The size and architecture of airports present challenges to the implementation of all types of communications systems, which have to be reliable, responsive and robust. One of the biggest challenges is the requirement to cover expansive indoor spaces, whilst also ensuring full coverage of runways and outdoor areas. All of this must be achieved whilst being mindful of the key resilience of the system.
The careful and correct use of repeater and antenna systems allows complete coverage at the highest efficiency and resilience. One of the more unique challenges to be faced in the indoor airport areas is the complex mix of different spatial environments. Many sections, such as deep indoor luggage sorting areas, are well isolated from the radio network. This, combined with heavy use of metal as a build material can pose a challenge for radio transmission and reception.
No one size fits all when designing a communications system; careful consideration of redundancy requirements in the event of an emergency is key. Network capacity needs to be designed to consider additional communication requirements in the event of an emergency. Most airports will operate an Airport Emergency Plan (AEP) to help everyone deal with the aftermath of an emergency or disaster. All of these AEP’s will list a contact number of the people and groups that help coordinate an AEP such as…
• Airport Emergency Response Coordinator
• Airport manager
• Airport Rescue and Firefighting Crews (ARFF)
• Airport security team
• Air carriers and other airport occupants
• Air traffic control
• Community emergency management teams
• Local law enforcement
• Local hospitals and other medical teams
• Media outlets
• Government officials, in the event of an act of terrorism
• Military agencies, if available
Virtually no airport has sufficient resources to respond to every emergency situation independently. Each airport must rely to some degree on the resources from its surrounding communities. It is essential to prepare for emergencies that airports face, in order to be able to respond quickly, efficiently and effectively.
We also need to consider the functionality given to end users. Some may just require simple ‘open-channel’ group communication to talk to team members, but others may need to make private calls to colleagues, operate in dynamic groups or need lone worker functionality. Control room solutions also need to be considered, giving dispatchers an interface which enables them to efficiently manage multiple communication streams.
Two-way radios can be broken down into two main areas - Licensed Radio & Unlicensed PMR446 Radio . Both of these types of radio operate in essentially the same way, but the output power of the radios, coverage area and number of other users on the channel varies.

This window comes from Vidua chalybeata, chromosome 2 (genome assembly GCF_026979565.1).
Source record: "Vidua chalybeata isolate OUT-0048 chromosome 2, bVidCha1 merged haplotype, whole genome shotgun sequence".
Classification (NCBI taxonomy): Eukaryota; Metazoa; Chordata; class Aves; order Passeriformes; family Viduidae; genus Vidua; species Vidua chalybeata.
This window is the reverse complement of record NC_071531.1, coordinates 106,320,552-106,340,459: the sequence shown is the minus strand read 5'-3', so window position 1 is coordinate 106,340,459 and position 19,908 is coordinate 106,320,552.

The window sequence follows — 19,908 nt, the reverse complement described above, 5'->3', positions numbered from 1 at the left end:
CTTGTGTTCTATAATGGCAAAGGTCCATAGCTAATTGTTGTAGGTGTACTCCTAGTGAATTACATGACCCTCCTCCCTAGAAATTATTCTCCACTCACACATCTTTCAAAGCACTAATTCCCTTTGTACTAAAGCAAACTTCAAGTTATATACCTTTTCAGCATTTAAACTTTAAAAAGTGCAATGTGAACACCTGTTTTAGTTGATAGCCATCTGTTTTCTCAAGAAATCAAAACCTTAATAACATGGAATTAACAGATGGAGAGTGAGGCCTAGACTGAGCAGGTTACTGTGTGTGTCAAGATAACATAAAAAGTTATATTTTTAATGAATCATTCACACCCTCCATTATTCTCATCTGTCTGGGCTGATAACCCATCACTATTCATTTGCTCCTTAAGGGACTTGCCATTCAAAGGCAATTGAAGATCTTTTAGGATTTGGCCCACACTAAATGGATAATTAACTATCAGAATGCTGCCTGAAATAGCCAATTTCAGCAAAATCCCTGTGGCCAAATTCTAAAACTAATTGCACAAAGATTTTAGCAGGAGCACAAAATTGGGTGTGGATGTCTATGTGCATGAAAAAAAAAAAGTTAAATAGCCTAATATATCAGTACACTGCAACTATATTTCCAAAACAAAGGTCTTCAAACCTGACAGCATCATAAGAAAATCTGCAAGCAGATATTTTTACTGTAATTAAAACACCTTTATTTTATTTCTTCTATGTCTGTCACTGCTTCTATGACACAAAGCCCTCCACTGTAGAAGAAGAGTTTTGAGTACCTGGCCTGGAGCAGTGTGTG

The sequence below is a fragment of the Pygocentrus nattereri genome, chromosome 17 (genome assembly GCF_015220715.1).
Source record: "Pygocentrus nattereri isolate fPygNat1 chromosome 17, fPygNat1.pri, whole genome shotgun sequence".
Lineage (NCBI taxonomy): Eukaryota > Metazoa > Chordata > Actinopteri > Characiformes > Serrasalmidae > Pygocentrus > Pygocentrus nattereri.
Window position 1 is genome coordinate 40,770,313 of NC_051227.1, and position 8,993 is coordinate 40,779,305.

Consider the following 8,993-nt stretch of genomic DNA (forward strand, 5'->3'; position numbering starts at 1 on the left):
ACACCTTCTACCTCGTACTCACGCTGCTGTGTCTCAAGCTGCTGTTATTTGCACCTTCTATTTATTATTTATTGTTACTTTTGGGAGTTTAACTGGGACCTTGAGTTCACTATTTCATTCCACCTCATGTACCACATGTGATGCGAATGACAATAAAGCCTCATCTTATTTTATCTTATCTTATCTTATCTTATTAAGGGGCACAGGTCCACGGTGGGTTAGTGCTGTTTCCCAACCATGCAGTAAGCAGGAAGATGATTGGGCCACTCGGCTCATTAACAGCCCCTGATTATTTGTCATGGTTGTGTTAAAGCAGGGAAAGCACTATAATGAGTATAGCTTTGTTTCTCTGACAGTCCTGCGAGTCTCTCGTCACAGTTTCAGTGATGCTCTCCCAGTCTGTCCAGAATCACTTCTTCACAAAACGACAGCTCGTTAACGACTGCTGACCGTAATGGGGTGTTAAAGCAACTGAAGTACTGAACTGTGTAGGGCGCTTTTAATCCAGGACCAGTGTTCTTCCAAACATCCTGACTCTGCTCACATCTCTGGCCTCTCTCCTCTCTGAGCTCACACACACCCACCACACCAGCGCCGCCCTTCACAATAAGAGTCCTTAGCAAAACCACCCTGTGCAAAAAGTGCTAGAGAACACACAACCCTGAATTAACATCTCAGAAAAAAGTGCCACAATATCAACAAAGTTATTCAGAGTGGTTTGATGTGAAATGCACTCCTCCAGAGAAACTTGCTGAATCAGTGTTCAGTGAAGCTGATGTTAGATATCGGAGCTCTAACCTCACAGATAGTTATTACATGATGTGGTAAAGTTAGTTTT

So, what’s the difference between Licensed and Unlicensed? Unlicensed radios operate on PMR446 frequencies, and are limited by law to 0.5W of output power, that’s only 1/10th of the output of a licenced handheld radio. This limits the range of the radios, which, like any other radio, can vary greatly depending on the terrain and number of buildings in the area. License-free frequencies are common across most of Europe, which makes them ideal for use in both the UK and when oversees.
Licensed radios have a maximum output power of 5W for handportables, and 25W for vehicle mobile units. The increased power helps with increasing coverage, and as licensed spectrum is controlled by the local licensing authority (OFCOM in the UK), the chances of encountering other users or interference on your frequency are reduced. You need to pay for licensed frequencies, and the cost varies depending on what your requirements are, how congested the spectrum is, and where you are located. Contact us, and we’ll advise you on the best approach to take.
UHF (ultra-high frequency) and VHF (very high frequency) are both bands of frequency spectrum which can be used to make two-way radios communicate. Your decision will depend on a variety of factors; what frequency spectrum is available, have you got existing radios you’d like to integrate with, and which option will provide the best coverage and performance for your needs.
Most of the leading radios from Motorola Solutions and Hytera are available in both UHF and VHF, and your trusted advisor at Roadphone NRB will advise you on what’s best for you.
16-bit Basic Privacy, 40-bit Enhanced Privacy or 256-bit AES256 encryption
Connect your radio system to a SIP based phone system allowing you to make direct calls to desk phones
connects to alarm sources and sends text messages via the radio network if a threshold level is reached.
Indoors Location Tracking
GPS Signal drops indoors, a separate indoor tracking system can located users instantly.
Detailed event logging on the system which can be reviewed by approved users.
Alarms & Lone Worker
Messages at specific time intervals to confirm workers wellbeing, managers are reassured that their employees are safe.
GPS Location Tracking
Better respond to chalanges with up-to-date location information.
Make voice announcements from the control room, to groups or individuals.
To find out more information or to speak to a specialist please fill out this form and we will get back to you as soon as possible
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